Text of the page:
Success in life is often times about perspective, and this truth follows suit in the investing realm as well. The performance of your investments can be deemed good, acceptable or poor, depending upon the performance of the funds around you. This is where benchmarking plays its role. Benchmarking provides a common way to assess the performance of the market as a whole, but it can be a great tool to assess the performance of individual investments as well. But in order to make an accurate assessment, you have to use these indexes correctly.
Media outlets around the world use the value of popular indexes to illustrate the movement in the market. We have all seen the digits from the S&P 500, the Nasdaq, or the Dow Jones Industrial Average slowly slide across the bottom of our screen or scroll behind the newscaster sitting in the studio. To most people, those numbers look something like the overcrowded chalkboard next to Einstein in one of his famous photos. To investors, they serve as a guideline of the general market and also as a benchmark for those who have set their goal at exceeding that performance. But the truth is, by using those as a benchmark, they have set themselves up for a losing battle.
The problem with this strict comparison lies in the costs incurred by the investors and not by the values broadcasted from those indexes. There are costs and fees accrued from actions such as trading, commissions, loads, management fees, account fees and taxes that are not accounted for in those major indexes. These costs are present whether stocks are simply held or if they are moved to, from, or within a fund or portfolio. Essentially, using these indexes as strict benchmarks is like comparing apples to oranges. They simply don’t face the same conditions.
This isn’t to say that benchmarking is bad, but like mentioned before, it needs to be done correctly. These indexes can provide a valuable guide or overview of the assets it encompasses, giving a simple picture to what would be a nearly incomprehensible array of data. So the question is, how do you assess your performance and what do you use as a benchmark?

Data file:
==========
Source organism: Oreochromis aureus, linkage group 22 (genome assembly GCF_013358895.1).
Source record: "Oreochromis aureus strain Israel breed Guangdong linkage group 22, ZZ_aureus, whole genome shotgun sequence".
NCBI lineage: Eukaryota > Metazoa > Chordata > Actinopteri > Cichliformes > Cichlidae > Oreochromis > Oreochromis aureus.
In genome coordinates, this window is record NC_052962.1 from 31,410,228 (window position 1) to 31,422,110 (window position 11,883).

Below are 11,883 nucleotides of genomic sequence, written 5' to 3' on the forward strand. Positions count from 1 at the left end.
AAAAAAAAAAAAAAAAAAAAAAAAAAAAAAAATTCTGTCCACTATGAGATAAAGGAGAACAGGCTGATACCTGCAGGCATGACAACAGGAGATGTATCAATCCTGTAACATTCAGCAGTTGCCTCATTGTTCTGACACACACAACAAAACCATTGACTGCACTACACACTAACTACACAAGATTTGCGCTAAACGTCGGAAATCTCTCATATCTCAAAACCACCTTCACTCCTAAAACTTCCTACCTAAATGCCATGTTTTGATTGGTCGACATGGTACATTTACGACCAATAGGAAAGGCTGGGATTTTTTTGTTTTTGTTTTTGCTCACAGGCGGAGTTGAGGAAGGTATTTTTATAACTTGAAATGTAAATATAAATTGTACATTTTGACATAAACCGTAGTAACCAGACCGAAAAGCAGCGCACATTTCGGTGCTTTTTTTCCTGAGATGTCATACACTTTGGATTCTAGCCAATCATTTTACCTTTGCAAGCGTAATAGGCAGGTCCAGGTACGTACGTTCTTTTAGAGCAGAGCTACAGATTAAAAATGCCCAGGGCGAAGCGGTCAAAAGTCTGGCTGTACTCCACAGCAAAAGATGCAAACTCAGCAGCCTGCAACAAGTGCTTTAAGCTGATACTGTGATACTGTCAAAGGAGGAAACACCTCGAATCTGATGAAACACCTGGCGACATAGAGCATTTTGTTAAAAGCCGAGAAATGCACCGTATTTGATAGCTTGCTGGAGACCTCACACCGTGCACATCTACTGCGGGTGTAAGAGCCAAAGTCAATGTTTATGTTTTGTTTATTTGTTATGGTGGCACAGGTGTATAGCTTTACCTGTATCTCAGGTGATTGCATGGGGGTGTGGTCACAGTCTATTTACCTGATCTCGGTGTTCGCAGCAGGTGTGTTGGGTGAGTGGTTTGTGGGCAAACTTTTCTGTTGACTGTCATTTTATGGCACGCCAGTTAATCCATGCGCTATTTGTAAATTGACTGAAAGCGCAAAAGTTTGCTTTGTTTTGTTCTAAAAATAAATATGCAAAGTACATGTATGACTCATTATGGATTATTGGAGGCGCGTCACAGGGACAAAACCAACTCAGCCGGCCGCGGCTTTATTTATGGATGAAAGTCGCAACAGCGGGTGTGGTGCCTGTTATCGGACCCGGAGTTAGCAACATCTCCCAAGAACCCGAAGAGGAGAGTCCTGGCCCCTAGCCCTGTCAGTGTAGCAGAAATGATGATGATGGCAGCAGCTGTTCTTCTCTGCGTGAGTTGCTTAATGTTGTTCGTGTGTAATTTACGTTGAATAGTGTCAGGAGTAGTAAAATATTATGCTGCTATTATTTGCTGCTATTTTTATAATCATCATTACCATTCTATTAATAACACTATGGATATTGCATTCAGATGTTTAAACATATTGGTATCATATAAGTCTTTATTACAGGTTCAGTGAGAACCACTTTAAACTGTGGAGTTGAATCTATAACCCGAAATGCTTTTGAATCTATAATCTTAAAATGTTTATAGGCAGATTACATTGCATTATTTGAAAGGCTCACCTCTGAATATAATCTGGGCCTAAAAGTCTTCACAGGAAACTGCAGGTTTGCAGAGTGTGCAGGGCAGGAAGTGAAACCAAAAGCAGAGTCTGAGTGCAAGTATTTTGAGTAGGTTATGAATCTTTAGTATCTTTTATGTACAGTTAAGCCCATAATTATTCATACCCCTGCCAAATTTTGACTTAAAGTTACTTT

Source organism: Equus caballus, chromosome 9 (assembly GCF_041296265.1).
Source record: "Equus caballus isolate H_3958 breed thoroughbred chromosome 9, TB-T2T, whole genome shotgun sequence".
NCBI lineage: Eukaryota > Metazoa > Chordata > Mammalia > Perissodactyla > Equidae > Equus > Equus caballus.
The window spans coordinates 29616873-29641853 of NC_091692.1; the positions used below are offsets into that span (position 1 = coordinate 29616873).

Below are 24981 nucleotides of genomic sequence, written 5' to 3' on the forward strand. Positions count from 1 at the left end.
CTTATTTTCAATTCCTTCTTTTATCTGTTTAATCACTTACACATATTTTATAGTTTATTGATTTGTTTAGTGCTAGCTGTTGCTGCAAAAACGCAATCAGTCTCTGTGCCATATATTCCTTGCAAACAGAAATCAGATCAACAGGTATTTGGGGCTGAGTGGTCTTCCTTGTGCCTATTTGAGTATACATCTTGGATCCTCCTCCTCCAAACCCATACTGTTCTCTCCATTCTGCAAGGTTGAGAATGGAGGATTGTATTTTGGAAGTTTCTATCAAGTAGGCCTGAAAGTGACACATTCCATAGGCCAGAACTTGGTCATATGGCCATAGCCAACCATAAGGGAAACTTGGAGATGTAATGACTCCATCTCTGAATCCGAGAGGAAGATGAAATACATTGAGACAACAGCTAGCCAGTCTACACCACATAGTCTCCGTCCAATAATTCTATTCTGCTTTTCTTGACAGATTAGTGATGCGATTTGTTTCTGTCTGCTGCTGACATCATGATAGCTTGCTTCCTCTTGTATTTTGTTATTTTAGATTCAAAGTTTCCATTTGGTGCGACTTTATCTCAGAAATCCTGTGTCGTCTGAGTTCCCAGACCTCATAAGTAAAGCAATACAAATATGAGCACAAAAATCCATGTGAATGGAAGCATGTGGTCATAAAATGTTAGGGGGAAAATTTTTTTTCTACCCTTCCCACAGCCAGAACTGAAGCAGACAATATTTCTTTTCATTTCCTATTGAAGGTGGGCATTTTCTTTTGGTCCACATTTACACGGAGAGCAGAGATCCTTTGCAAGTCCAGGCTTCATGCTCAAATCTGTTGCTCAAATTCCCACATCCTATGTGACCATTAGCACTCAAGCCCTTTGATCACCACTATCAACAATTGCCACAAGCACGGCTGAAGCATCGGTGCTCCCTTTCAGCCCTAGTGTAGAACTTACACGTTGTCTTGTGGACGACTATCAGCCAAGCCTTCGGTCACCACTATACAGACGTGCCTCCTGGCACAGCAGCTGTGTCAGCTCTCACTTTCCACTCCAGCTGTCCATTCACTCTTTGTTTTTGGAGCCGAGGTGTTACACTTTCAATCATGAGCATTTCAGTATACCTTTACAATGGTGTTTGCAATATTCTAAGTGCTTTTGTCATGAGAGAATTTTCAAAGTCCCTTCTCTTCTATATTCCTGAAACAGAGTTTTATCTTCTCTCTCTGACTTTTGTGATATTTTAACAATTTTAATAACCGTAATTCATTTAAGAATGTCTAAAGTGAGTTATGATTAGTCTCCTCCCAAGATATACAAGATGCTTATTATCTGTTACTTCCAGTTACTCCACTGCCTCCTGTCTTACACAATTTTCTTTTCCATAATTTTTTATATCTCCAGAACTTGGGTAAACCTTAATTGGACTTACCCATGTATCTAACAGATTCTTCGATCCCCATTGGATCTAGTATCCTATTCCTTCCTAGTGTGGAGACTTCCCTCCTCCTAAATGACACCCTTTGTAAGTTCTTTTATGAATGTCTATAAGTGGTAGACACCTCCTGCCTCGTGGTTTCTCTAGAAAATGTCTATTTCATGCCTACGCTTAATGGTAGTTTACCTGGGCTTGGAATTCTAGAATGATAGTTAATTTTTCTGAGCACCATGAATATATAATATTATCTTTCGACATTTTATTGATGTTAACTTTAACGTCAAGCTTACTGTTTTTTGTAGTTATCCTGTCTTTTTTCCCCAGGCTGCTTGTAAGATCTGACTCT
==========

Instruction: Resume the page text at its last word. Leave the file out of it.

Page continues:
The answer to the first is likely right under your nose, hidden between the lines in your mutual funds. That text that explains your fund contains information on accurate performance results. Watch these for specific figures that show a net of your management fees and expenses. Your fund’s actual performance can be configured from this.
In terms of finding a benchmark, this is dependent upon your actual holdings. You want to find a benchmark that matches your investments as close as possible in terms of the style and cost, effectively comparing apples to apples and oranges to oranges. As your investments and portfolios change shape and you make changes, evolve your benchmarks into a form that will match. It’s wise to find a couple of indexes, two at a minimum, to use to track your performance.
There are a few popular indexes that are commonly adapted to fit the benchmarking needs of most investors depending on their investment behaviors:
- For those with mutual funds, the Lipper Indexes are a good choice. The series of indexes are grouped according to category, listing the largest 30 mutual funds matching the criteria needed by the investor.
- Sector SPDRs, also known as spiders, are a popular choice for both individual investors and those with mutual funds, as they use themed ETFs (Exchange Traded Funds) to track particular sectors and their overall performance.
- Bondholders often rely on the simple benchmark of inflation. Most holders aim to simply hold their principal amount and keep pace with the inflation, which can serve as a valuable yardstick.
Overall, it’s important not to get too terribly wrapped up in your performance above or below a benchmark. They provide a good guide, but your investment sun doesn’t set and rise on their say. They can be used to assess your costs, plan for your future, or simply confirm or deny what you expect to be a quality performance. As we said before, success is about perspective, and giving yourself that proper perspective gives you a much better chance at success.